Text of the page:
posted on Feb, 3 2013 @ 10:16 AM
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reply to post by truejew
 


"Jod" would be an English variant spelling in an English dictionary. That's fine if you want to write Hebrew letter is English, but that's quite irrelevant in Hebrew and especially first century Hebrew. That's why I source Hebrew linguistic sources for facts on Hebrew. English is Latinized. English utilizes a J, Hebrew doesn't. In Hebrew it's called a "yod" and pronounced "yOd".

The late Dr. Metzger is one of my favorite textal critics who ever lived. But he's a textual critic, not a lexiconigrapher or expert in Biblical languages for one thing. And secondly as pointed out the last time that photo was brought up by a member here the late Dr. Was giving and English equivalent for a Greek diphthong. That's the English equivalent, but again that doesn't change the Greek rendering of the iota (YO-tah) and epsilon (e).

Iesous in Greek is pronounced "ee-YAY-soos", as Strong's #2424, Wikipedia, and the New Testament Greek Lexicon all show.


Since you qualified Mirriam Webster as a reputable source, (and it is), please refer to it and tell everyone what it has as the Greek and Hebrew names for the late Latin period Name Jesus:

Greek --->
Hebrew -->

And again, you must have missed it in the last post, what does Strong's #2424 say is the pronunciation of the Greek "Iesous"?


edit on 3-2-2013 by NOTurTypical because: (no reason given)



posted on Feb, 3 2013 @ 01:54 PM
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reply to post by NOTurTypical
 


How many names are given by which we must be saved?



posted on Feb, 3 2013 @ 02:10 PM
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Originally posted by truejew
reply to post by NOTurTypical
 


How many names are given by which we must be saved?


I'm not answering any questions until you answer my last two, that's how dialogue works.



posted on Feb, 3 2013 @ 03:51 PM
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Originally posted by NOTurTypical

Originally posted by truejew
reply to post by NOTurTypical
 


How many names are given by which we must be saved?


I'm not answering any questions until you answer my last two, that's how dialogue works.


Any "scholar" who contradicts Scripture is lying.

Romans 1:22 (KJV)
22Professing themselves to be wise, they became fools,

Acts 4:12-13 (KJV)
12Neither is there salvation in any other: for there is none other name under heaven given among men, whereby we must be saved.

There is one name not three. In your view Yahshua, Iesous, and Jesus are pronounced differently and are therefore three names. In my view Yehshas, Iesous, and Jesus are pronounced the same and are therefore one name.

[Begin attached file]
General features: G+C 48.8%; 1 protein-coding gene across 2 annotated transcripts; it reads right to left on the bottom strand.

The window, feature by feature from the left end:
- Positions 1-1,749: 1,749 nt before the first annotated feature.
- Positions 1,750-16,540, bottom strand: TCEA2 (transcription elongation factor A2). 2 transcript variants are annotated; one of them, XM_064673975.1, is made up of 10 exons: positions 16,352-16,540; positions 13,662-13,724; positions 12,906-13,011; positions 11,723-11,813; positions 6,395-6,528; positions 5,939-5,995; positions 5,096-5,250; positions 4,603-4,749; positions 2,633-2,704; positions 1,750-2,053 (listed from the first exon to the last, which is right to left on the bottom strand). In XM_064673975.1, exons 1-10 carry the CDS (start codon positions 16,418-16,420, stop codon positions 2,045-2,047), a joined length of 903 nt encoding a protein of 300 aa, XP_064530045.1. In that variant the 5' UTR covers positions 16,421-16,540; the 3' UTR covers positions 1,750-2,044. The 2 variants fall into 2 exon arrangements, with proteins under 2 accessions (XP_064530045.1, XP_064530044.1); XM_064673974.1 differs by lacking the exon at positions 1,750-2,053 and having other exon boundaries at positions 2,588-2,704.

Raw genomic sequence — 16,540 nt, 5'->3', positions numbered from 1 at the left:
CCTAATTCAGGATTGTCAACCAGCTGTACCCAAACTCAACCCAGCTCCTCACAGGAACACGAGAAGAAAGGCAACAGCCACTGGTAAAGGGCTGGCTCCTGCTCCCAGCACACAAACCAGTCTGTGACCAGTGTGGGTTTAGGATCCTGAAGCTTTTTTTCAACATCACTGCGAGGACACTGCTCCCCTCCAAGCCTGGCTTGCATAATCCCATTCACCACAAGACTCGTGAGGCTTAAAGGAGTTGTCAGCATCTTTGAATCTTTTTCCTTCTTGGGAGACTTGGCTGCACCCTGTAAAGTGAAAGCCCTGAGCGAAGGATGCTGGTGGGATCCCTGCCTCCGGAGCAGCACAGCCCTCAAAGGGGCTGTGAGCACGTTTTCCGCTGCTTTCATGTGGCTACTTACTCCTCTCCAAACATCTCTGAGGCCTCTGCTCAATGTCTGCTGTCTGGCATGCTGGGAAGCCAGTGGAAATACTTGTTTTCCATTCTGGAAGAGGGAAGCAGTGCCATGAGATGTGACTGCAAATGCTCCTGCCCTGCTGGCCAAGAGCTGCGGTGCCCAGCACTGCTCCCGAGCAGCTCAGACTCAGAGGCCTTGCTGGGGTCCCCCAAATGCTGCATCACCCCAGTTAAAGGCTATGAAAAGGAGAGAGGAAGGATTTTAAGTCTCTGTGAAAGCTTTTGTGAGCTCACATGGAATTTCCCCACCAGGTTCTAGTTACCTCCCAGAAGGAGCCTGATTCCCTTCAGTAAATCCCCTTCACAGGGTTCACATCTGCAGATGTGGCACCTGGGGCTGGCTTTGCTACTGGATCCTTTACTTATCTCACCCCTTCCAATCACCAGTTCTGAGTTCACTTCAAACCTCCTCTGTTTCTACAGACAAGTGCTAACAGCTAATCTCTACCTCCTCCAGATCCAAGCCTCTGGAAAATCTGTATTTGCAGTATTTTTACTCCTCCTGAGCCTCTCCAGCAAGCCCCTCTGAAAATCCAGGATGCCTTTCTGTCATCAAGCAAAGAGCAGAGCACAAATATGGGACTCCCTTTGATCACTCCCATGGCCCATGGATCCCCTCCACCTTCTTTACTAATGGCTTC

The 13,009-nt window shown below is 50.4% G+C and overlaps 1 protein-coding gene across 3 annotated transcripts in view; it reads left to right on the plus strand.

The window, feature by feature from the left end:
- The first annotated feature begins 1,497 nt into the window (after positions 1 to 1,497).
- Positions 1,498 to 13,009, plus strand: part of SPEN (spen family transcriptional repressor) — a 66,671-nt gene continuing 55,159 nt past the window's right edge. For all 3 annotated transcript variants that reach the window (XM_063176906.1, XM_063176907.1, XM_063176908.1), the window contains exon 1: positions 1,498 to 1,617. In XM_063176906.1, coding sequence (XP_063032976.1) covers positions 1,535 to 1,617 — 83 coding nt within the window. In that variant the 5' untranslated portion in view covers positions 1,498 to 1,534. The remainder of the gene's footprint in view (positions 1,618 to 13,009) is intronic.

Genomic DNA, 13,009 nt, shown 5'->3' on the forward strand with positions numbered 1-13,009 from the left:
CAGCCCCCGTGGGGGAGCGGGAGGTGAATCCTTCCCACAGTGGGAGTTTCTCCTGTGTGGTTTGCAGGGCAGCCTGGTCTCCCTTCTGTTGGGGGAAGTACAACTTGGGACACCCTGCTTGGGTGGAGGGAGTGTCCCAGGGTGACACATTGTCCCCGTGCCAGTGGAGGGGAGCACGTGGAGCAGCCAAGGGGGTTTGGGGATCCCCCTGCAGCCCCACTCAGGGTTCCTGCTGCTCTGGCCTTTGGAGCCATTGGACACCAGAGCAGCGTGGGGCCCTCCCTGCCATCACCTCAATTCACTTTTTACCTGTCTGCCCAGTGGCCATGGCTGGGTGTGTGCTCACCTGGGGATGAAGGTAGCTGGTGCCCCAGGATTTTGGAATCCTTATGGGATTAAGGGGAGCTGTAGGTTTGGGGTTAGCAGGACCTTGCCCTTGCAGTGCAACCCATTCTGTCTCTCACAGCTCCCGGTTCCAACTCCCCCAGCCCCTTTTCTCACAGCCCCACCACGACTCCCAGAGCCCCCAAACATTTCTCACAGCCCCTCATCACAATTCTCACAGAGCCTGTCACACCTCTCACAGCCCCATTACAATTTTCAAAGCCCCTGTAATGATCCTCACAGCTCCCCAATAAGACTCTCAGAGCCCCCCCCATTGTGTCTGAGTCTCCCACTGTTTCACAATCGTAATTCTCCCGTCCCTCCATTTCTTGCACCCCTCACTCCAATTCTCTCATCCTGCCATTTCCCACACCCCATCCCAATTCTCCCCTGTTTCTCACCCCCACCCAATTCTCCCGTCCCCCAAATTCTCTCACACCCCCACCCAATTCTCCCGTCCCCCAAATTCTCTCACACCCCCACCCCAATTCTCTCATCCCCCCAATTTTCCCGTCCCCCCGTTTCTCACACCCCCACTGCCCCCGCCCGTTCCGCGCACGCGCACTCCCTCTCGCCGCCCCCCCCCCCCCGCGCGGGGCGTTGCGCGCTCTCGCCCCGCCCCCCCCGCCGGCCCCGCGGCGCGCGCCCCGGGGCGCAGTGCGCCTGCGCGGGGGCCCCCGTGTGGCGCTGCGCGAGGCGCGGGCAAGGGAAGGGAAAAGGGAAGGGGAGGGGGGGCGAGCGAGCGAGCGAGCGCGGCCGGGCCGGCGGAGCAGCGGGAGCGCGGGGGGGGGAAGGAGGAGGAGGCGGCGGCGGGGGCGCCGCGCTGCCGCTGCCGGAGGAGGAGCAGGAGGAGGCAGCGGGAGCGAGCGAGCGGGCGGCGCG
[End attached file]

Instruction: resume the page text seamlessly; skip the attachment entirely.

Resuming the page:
You are being deceived by the descendants of the Pharisees into rejecting the name of Jesus.



posted on Feb, 4 2013 @ 12:48 AM
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reply to post by truejew
 


It's ironic because you are claiming to be wise as well...

No, there is no letter j in (Ancient) Hebrew.

j came later as a derivative of i, which is why iesus (in Latin) became jesus.

And even IF it were always pronounced as the "j" sound, that would not change the fact that "s" and "sh" and "shua" and "sus" are different sounds and therefore the two names "yeshua" and "jesus" are NOT pronounced the same.



posted on Feb, 4 2013 @ 01:39 AM
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reply to post by truejew
 


That's not an answer to either of my last two questions.



posted on Feb, 4 2013 @ 05:27 AM
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Originally posted by arpgme
reply to post by truejew
 


It's ironic because you are claiming to be wise as well...


I have not made that claim.


Originally posted by arpgme

No, there is no letter j in (Ancient) Hebrew.


Your claim would be hard to prove. Since little is known about the pronounciation of ancient Hebrew. What is known is ancient Hebrew is based on the Egyptian language which did have a "J" sound.


Originally posted by arpgme

j came later as a derivative of i, which is why iesus (in Latin) became jesus.


You are speaking of the written "J". The reason that the "I" could be replaced with the written "J" was that the "I" already had the "J" sound when followed by a vowel.


Originally posted by arpgme

And even IF it were always pronounced as the "j" sound, that would not change the fact that "s" and "sh" and "shua" and "sus" are different sounds and therefore the two names "yeshua" and "jesus" are NOT pronounced the same.


"Shu(a) is the Egyptian sky god. The correct word would be hoshea which would be shortened to shas. So we have Yeh shas, pronounced the same as our Jesus.

God has not allowed His only name by which we must be saved to be changed, lost, or corrupted.
edit on 4-2-2013 by truejew because: (no reason given)